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Koreans form an ethnic group. Most Koreans live in Korea.

Korea's population is one of the most ethnically and linguistically homogenous in the world, with the only minorities being very small Chinese communities in South and North Korea, and a very small Japanese one in North Korea.

According to 2000 estimates, the population was:

Table of contents
1 Culture
2 Koreans in Central Asia
3 Koreans in China
4 Koreans in Japan
5 Koreans in other countries
6 See also
7 External links


The Korean language: there are around 70 million Korean speakers worldwide. "Korea Towns" can be found in New York and Los Angeles with signs in Korean.

Koreans in Central Asia

Approximately 450,000 ethnic Koreans reside in the former USSR, primarily in the newly independent states of Central Asia. In 1937, Stalin deported approximately 200,000 ethnic Koreans to Kazakhstan and Uzbekistan, on the official premise that the Koreans might act as spies for Japan.

As of January 1, 1998, 1,123,200 ethnic Koreans lived in Uzbekistan, amounting to 4.7% of the total country's population.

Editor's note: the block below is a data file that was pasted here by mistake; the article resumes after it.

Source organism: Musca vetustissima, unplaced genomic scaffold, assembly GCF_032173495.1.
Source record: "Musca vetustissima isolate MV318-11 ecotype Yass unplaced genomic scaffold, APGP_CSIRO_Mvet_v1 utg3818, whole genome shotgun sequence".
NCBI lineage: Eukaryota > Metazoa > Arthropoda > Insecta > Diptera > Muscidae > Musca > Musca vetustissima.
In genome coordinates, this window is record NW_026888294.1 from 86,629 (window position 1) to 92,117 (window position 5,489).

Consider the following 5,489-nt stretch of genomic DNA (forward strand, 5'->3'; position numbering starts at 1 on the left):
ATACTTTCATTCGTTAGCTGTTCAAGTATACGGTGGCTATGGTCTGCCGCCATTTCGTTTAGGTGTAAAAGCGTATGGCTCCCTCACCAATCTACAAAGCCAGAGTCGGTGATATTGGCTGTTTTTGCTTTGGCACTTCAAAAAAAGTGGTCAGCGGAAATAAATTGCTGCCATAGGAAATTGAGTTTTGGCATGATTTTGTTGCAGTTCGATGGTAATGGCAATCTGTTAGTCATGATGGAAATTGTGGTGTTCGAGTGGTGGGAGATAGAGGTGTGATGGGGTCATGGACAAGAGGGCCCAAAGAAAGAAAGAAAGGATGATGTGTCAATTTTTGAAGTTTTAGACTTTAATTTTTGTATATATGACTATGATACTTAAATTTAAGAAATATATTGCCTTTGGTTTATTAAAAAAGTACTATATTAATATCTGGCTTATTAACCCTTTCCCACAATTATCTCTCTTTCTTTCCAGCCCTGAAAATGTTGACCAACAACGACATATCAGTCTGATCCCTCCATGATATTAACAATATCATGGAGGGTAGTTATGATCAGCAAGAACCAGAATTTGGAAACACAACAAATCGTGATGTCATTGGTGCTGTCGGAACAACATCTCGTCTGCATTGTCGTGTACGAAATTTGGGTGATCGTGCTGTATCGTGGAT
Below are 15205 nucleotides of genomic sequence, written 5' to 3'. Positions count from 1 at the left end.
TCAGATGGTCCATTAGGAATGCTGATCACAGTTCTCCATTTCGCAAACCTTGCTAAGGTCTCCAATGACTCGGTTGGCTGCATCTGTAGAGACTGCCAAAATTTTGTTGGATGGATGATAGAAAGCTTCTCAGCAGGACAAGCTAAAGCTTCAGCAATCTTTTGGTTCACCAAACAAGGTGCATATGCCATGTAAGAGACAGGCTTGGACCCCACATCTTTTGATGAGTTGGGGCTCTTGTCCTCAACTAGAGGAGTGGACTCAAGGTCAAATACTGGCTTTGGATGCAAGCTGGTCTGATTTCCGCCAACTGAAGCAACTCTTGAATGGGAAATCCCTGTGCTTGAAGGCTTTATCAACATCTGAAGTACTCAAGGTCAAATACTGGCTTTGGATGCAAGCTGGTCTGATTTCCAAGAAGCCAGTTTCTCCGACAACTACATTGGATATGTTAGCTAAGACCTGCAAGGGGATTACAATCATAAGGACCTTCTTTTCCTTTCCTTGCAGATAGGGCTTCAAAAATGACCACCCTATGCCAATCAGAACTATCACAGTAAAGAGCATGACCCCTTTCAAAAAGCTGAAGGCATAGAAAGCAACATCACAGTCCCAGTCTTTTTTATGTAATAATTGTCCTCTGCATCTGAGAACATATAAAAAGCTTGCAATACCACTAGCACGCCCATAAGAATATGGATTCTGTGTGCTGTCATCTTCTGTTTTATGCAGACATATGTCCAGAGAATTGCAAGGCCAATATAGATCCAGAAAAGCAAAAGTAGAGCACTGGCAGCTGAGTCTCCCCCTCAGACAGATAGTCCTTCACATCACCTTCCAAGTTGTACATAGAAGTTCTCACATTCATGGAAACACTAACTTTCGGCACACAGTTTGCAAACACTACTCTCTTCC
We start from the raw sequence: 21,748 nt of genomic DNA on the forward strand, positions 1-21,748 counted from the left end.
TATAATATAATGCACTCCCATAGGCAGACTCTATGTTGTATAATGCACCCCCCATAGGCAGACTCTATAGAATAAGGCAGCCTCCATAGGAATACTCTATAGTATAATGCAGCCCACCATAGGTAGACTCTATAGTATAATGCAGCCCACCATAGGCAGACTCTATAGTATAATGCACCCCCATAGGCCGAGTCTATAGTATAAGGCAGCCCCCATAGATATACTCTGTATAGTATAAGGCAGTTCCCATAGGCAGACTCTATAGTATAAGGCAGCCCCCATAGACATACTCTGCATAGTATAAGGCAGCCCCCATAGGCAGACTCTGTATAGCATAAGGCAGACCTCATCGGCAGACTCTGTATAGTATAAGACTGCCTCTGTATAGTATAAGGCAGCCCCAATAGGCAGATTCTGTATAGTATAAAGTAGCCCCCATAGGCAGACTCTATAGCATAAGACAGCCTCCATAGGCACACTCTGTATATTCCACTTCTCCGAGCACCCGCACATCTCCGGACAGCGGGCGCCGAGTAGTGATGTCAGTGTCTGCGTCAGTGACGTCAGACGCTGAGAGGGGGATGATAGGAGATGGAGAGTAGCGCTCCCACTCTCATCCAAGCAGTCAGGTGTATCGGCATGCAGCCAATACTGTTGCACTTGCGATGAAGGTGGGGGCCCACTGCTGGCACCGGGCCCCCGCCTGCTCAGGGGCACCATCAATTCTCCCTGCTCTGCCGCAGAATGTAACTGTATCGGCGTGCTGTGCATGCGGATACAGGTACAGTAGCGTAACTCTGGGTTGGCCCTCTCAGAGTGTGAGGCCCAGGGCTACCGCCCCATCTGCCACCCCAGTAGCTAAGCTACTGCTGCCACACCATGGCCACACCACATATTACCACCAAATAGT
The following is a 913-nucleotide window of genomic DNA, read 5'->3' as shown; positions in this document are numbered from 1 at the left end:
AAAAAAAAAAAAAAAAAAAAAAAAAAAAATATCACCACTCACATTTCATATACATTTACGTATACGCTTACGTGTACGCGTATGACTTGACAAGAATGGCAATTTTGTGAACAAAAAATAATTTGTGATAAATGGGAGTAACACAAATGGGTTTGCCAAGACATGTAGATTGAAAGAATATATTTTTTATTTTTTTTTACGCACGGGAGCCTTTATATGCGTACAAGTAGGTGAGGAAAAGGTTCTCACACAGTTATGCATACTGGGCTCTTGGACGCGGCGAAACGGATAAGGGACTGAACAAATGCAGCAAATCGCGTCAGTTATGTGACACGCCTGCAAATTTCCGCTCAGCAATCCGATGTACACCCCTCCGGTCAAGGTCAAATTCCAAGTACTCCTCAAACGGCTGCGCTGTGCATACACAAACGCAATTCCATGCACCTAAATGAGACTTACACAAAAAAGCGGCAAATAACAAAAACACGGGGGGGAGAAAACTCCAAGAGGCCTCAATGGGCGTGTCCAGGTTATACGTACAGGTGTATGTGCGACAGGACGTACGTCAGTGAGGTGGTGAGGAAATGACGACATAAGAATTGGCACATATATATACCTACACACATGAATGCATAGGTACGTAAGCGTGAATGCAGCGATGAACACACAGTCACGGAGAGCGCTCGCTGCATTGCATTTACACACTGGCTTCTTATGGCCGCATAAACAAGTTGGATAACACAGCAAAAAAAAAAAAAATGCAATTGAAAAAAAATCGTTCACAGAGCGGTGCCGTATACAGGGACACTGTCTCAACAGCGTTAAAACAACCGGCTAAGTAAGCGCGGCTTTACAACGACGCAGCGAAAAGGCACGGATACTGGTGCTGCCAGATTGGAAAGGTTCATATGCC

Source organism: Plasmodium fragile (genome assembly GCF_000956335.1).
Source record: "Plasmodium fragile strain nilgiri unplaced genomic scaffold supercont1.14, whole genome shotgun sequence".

Probably as a consequence of these ethnic ties, South Korea was the second import partner of Uzbekistan, after Russia, and one of its largest foreign investors. The car manufacturer Daewoo set up a joint venture (August 1992) and a factory in Asaka city, Andizhan province, in Uzbekistan.

Koreans in China

Koreans form one of the 56 ethnic groups officially recognized by the People's Republic of China. It is considered one of the "major minorities".

They mostly occupy the north of China, especially in the Yanbian Korean Autonomous Prefecture, where they numbered 854,000 in 1997.

Koreans in Japan

There are 528,904 Koreans in Japan, amounting to 40.4% of the non-Japanese population of the country. 75% of the Japanese Koreans are Japanese-born, but most are legal aliens nevertheless.

See also: Ethnic issues in Japan

Koreans in other countries

See also

External links